The coronavirus pandemic stimulated initiatives by both the UK government and local authorities to promote active travel. The rationale was that public transport would be less attractive and would have less capacity while transmission of the virus remained a problem, so that the alternatives of walking and cycling should be promoted urgently.
The Secretary of State issued statutory guidance in May 2020 to local authorities expecting them to make significant changes to their road layouts to give more space to cyclists and pedestrians. As well as a response to the pandemic, active travel was seen as affordable, delivers significant health benefits, improves well-being, mitigates congestion, improves air quality and has no carbon emissions at the point of use. Substantial government funds were provided to local authorities for this purpose.
In London, the Mayor announced a bold new plan for street space, hoping to accommodate a ten-fold increase in cycling and a four-fold increase in walking, the rationale being that with London’s public transport capacity potentially running at a fifth of pre-crisis levels, millions of journeys a day would need to be made by other means. If people were to switch only a fraction of these journeys to cars, London risked grinding to a halt, air quality would worsen, and road danger would increase. To prevent this happening, Transport for London (TfL) would rapidly repurpose London’s streets to serve this expected unprecedented demand for walking and cycling in a major new strategic shift.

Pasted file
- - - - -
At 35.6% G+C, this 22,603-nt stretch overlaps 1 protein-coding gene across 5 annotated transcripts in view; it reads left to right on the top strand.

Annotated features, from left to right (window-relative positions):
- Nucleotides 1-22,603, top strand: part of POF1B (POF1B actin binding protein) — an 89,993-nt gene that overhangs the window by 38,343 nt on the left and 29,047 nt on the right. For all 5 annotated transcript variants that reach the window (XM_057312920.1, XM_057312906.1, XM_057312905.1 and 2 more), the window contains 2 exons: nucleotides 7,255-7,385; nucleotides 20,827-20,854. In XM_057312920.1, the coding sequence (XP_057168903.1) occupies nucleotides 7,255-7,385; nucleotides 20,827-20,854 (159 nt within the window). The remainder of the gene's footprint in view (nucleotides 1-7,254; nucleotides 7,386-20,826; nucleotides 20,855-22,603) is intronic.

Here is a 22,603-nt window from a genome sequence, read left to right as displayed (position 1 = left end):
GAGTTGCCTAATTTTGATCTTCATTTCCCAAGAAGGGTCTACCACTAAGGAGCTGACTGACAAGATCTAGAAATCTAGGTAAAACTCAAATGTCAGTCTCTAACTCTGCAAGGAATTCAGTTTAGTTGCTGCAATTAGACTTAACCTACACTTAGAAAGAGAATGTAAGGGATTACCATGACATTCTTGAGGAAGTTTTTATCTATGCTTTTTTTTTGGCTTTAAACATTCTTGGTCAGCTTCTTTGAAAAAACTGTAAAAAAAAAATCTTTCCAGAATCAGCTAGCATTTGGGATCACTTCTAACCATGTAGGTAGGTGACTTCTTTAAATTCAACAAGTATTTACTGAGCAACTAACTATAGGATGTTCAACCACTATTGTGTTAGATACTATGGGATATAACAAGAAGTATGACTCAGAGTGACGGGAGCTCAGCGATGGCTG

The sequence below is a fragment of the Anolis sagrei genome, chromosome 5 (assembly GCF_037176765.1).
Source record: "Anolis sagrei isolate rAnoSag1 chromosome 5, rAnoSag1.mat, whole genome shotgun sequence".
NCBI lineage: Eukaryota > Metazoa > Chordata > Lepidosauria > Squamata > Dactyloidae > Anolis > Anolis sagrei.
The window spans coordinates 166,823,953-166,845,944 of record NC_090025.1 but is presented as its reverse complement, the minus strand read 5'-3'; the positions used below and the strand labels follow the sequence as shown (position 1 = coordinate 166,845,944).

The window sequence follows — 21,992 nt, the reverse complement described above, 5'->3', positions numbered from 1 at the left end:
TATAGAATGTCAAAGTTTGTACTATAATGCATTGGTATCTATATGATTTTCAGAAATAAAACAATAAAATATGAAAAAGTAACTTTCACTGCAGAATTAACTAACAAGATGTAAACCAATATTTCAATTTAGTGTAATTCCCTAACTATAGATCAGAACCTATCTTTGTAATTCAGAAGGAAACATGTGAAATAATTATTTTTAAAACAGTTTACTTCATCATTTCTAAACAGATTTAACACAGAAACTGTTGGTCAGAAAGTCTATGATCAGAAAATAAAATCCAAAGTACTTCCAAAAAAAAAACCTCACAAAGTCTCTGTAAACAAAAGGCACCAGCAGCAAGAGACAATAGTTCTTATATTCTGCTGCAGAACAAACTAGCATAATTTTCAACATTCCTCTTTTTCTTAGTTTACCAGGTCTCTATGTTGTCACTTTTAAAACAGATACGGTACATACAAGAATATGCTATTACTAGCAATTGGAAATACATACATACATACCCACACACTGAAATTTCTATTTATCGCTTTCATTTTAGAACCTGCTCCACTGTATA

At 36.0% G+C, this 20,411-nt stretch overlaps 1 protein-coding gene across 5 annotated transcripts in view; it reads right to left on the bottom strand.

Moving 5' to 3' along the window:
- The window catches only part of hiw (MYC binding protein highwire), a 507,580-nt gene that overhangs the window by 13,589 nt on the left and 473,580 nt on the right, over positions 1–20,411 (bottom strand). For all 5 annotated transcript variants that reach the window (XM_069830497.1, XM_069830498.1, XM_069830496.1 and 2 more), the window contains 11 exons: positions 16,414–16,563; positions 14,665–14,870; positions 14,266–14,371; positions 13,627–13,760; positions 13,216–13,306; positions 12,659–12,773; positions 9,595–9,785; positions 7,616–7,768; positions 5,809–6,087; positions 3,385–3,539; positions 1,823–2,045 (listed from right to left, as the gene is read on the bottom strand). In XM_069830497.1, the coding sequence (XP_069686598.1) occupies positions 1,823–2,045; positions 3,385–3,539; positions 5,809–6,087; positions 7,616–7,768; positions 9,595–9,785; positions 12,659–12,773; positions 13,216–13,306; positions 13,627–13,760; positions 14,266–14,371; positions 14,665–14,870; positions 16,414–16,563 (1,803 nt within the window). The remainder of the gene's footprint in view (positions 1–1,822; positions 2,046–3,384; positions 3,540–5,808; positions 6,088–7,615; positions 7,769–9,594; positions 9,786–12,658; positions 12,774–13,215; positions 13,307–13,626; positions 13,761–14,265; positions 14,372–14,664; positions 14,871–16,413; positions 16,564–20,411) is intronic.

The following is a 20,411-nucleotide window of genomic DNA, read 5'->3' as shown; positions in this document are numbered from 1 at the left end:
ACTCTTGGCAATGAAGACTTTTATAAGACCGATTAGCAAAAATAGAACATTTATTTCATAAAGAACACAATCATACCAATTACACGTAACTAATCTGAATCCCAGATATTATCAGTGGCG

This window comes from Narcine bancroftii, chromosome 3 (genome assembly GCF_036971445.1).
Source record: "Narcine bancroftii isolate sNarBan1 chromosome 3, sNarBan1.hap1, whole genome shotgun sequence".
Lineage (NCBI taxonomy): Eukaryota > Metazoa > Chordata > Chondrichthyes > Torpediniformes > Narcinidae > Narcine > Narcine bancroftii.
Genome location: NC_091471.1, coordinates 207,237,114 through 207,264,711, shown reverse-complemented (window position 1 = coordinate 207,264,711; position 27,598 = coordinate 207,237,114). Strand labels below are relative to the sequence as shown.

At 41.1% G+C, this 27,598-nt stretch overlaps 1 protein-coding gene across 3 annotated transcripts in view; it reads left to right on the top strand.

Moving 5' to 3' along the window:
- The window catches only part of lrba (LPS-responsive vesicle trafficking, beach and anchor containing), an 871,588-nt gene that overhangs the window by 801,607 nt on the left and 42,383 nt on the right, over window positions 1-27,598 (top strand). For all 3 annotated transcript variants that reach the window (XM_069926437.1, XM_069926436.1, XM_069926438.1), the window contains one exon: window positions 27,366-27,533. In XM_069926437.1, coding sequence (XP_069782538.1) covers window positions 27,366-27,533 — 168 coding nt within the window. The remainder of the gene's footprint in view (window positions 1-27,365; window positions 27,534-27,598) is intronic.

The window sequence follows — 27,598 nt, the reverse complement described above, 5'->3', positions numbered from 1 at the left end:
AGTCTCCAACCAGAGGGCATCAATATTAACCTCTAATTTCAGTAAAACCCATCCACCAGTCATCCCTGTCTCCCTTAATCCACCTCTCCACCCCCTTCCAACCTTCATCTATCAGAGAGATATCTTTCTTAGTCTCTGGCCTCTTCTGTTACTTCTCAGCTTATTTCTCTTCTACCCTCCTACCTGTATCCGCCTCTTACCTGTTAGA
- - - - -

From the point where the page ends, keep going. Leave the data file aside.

I have previously commented skeptically about the feasibility of such a large shift in travel mode. But the rationale for the urgency of the government’s and the Mayor’s initiatives was to achieve a reduction in use of buses and trains. However, that reduction came about through the measures to reduce virus transmission that included encouraging all those who could work from home to do so, as well as closure of non-essential shops during the periods of lockdown. The result was that city centres were denuded of workers and shoppers, and the extra space for walking and cycling was not needed.
The was quite often local opposition to local measure to introduce Low Traffic Neighbourhoods in which car use was restricted, not least because they were introduced without consultation as matters of urgency to respond to the pandemic. In a number of cases, decisions were reversed. An important reversal arose from a recent judicial review in the High Court initiated by bodies representing London taxi drivers who complained about TfL’s decision to exclude of taxis from an important street in central London (part of the A10 route).
The judge found against the Mayor and TfL, concluding that the measures proposed in their Plan and Guidance (Streetspace for London), and implemented in the A10 order, far exceeded what was reasonably required to meet the temporary challenges created by the pandemic. However, the judge also concluded that had the Mayor and TfL proceeded more cautiously, monitoring the situation and acting upon evidence rather than conjecture, their proposals would have been proportionate to the difficulties which needed to be addressed.
So the judgement was critical of the rushed process, but does not rule out measures that change use of streets provided proper process is followed, including gathering relevant evidence, consulting with those that might be affected, and drawing rational conclusions.